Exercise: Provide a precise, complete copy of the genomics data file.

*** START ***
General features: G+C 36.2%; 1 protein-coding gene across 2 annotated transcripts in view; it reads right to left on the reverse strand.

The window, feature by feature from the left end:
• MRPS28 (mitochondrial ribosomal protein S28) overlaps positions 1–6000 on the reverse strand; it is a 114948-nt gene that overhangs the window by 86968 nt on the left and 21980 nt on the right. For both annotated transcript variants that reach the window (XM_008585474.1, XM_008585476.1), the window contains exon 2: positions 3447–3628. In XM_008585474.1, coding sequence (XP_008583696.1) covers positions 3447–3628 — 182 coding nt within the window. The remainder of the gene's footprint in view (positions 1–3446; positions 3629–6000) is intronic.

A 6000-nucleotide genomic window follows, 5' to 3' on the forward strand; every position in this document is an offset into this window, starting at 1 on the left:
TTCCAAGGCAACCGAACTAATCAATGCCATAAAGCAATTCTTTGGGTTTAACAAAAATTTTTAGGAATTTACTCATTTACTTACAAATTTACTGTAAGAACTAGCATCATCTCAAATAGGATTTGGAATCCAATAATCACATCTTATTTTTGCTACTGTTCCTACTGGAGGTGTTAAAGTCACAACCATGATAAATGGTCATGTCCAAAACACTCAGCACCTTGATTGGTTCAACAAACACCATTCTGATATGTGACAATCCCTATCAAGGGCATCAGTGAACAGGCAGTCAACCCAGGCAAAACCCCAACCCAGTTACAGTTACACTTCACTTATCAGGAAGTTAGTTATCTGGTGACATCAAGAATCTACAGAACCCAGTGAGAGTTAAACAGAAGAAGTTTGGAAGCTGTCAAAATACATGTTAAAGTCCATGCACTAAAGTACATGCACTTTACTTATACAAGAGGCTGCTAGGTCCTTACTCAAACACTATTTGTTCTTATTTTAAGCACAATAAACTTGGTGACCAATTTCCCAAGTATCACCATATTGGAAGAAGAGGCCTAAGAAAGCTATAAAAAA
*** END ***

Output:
General features: G+C 36.2%; 1 protein-coding gene across 2 annotated transcripts in view; it reads right to left on the reverse strand.

The window, feature by feature from the left end:
• MRPS28 (mitochondrial ribosomal protein S28) overlaps positions 1–6000 on the reverse strand; it is a 114948-nt gene that overhangs the window by 86968 nt on the left and 21980 nt on the right. For both annotated transcript variants that reach the window (XM_008585474.1, XM_008585476.1), the window contains exon 2: positions 3447–3628. In XM_008585474.1, coding sequence (XP_008583696.1) covers positions 3447–3628 — 182 coding nt within the window. The remainder of the gene's footprint in view (positions 1–3446; positions 3629–6000) is intronic.

A 6000-nucleotide genomic window follows, 5' to 3' on the forward strand; every position in this document is an offset into this window, starting at 1 on the left:
TTCCAAGGCAACCGAACTAATCAATGCCATAAAGCAATTCTTTGGGTTTAACAAAAATTTTTAGGAATTTACTCATTTACTTACAAATTTACTGTAAGAACTAGCATCATCTCAAATAGGATTTGGAATCCAATAATCACATCTTATTTTTGCTACTGTTCCTACTGGAGGTGTTAAAGTCACAACCATGATAAATGGTCATGTCCAAAACACTCAGCACCTTGATTGGTTCAACAAACACCATTCTGATATGTGACAATCCCTATCAAGGGCATCAGTGAACAGGCAGTCAACCCAGGCAAAACCCCAACCCAGTTACAGTTACACTTCACTTATCAGGAAGTTAGTTATCTGGTGACATCAAGAATCTACAGAACCCAGTGAGAGTTAAACAGAAGAAGTTTGGAAGCTGTCAAAATACATGTTAAAGTCCATGCACTAAAGTACATGCACTTTACTTATACAAGAGGCTGCTAGGTCCTTACTCAAACACTATTTGTTCTTATTTTAAGCACAATAAACTTGGTGACCAATTTCCCAAGTATCACCATATTGGAAGAAGAGGCCTAAGAAAGCTATAAAAAA